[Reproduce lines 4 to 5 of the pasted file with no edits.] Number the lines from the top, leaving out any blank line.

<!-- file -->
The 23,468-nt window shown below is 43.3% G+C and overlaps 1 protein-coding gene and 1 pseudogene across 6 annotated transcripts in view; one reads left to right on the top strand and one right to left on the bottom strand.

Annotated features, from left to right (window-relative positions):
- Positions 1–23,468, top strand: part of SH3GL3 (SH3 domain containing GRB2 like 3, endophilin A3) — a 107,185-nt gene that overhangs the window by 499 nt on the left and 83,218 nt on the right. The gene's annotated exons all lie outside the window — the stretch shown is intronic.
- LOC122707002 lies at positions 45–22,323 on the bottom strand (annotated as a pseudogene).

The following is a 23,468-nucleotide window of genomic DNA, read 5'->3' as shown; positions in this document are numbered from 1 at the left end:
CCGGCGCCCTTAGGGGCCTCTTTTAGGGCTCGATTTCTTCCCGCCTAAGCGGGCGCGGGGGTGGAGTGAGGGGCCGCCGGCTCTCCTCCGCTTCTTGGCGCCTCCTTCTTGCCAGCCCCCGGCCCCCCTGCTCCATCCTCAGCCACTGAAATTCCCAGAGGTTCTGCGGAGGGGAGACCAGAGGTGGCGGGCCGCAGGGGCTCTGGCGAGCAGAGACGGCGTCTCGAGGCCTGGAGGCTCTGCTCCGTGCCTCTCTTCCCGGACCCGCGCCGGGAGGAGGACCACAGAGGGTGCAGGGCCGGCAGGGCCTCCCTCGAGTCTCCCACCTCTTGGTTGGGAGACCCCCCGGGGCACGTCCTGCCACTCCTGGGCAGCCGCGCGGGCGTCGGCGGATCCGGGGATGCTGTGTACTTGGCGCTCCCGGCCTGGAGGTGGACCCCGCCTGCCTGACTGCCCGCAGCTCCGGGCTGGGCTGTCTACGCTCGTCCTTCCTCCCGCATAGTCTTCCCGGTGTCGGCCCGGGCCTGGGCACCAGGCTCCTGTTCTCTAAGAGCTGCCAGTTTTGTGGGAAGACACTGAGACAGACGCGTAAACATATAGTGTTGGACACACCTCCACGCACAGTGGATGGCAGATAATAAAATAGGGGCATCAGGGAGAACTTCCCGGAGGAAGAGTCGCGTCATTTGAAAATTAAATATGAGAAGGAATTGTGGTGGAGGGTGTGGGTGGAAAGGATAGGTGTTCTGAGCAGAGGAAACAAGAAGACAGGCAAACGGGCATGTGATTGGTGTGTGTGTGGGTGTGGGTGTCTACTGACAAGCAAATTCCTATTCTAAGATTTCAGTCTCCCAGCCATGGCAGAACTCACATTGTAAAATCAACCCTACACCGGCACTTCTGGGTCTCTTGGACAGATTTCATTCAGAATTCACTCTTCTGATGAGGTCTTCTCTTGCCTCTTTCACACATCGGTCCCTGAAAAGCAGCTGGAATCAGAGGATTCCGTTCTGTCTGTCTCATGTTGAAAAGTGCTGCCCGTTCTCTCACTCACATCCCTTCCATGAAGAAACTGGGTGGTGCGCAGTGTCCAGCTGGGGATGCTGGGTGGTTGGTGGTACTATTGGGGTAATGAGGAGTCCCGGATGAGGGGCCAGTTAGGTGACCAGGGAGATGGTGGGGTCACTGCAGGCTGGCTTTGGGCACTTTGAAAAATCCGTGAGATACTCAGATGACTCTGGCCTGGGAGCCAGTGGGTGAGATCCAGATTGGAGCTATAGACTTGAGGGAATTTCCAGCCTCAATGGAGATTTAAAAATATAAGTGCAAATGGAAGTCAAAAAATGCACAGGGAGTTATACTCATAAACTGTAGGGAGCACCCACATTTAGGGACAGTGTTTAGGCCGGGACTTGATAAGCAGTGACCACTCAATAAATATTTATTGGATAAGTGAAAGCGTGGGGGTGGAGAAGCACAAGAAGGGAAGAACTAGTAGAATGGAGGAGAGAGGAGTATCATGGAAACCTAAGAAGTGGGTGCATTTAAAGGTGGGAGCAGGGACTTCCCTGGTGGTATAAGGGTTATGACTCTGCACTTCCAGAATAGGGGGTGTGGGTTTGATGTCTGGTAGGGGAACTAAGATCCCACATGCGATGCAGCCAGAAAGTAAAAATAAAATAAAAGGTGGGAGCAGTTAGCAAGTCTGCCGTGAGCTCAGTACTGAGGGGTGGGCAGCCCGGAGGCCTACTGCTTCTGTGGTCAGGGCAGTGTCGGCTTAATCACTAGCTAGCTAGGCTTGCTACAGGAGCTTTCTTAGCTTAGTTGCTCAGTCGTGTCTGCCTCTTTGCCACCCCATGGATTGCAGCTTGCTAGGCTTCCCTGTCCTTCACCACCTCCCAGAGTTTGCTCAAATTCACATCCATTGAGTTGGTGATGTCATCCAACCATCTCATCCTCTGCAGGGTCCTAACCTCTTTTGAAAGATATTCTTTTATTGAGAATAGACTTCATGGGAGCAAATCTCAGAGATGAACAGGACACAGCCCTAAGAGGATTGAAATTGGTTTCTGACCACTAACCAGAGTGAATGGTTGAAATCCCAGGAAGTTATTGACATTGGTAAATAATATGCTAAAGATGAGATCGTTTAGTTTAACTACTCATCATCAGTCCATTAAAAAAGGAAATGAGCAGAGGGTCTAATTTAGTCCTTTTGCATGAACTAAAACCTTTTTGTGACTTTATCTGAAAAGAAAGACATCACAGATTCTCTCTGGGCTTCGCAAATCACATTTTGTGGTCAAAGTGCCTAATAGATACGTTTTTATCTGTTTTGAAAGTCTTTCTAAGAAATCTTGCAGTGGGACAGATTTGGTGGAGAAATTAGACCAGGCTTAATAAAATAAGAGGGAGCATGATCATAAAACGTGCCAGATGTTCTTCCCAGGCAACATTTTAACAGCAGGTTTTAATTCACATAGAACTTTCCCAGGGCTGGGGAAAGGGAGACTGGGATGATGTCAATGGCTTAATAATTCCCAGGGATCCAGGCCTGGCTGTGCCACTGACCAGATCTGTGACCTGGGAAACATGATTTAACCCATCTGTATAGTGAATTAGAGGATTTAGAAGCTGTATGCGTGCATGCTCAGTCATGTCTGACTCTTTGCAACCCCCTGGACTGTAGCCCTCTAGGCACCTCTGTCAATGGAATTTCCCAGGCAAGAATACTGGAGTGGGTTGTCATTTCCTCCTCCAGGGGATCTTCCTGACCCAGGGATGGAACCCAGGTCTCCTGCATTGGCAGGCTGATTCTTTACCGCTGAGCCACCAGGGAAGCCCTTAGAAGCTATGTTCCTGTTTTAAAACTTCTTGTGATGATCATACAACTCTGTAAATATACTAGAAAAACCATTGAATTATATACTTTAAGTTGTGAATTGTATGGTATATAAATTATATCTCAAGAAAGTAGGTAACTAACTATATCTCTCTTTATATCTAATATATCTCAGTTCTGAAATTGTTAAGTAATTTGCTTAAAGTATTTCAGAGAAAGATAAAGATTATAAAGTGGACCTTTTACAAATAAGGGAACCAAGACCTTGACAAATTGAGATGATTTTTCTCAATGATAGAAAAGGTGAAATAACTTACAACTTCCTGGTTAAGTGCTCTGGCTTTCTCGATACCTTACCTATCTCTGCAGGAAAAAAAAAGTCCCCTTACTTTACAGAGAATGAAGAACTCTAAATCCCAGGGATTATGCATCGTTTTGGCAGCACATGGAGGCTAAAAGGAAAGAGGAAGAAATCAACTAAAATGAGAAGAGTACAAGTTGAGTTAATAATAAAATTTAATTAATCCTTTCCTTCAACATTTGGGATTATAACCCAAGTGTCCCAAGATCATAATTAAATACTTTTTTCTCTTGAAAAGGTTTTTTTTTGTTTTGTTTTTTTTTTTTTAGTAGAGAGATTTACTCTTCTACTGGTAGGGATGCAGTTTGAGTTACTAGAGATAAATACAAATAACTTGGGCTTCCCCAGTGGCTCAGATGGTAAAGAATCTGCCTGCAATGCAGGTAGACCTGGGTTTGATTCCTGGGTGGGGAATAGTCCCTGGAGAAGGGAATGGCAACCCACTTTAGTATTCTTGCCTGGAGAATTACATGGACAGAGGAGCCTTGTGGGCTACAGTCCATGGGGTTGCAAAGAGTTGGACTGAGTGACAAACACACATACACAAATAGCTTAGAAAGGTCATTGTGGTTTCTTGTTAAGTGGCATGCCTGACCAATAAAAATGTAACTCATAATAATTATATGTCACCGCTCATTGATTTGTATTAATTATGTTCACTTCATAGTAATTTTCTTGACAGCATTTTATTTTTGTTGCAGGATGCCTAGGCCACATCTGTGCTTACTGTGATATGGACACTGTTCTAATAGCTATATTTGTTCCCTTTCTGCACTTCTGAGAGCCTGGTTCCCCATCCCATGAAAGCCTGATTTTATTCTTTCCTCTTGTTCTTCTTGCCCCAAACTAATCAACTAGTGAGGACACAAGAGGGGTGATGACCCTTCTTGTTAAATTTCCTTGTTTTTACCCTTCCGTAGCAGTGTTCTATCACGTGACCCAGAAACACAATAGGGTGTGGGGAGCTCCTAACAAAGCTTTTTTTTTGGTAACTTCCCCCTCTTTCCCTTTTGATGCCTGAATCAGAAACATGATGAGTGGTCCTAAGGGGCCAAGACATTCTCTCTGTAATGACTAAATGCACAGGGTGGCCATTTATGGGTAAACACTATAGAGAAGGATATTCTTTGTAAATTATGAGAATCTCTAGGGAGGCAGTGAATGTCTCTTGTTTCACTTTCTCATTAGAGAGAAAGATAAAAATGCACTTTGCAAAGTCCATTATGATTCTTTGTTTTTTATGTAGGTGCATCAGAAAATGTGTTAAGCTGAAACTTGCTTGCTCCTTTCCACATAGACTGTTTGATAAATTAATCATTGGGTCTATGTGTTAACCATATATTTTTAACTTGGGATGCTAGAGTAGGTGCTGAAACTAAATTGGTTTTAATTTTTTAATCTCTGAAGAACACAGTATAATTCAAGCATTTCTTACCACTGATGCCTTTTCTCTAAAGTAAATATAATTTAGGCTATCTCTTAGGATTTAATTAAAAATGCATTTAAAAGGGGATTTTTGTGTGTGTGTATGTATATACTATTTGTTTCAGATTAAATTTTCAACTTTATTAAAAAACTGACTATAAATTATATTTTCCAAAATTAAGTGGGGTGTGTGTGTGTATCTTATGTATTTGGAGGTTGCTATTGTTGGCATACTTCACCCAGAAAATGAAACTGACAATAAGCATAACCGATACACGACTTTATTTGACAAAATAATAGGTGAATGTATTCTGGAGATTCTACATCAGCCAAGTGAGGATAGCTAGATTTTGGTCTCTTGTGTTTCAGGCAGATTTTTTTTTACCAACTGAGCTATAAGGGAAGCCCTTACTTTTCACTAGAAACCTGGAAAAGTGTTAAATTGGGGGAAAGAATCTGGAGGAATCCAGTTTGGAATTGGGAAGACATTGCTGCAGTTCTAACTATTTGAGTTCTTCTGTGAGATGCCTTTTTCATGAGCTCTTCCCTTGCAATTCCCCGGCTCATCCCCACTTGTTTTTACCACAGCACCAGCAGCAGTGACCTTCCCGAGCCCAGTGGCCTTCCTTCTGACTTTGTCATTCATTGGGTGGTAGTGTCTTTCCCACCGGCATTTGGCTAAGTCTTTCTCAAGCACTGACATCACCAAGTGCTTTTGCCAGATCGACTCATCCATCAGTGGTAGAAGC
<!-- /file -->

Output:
- LOC122707002 lies at positions 45–22,323 on the bottom strand (annotated as a pseudogene).

The following is a 23,468-nucleotide window of genomic DNA, read 5'->3' as shown; positions in this document are numbered from 1 at the left end: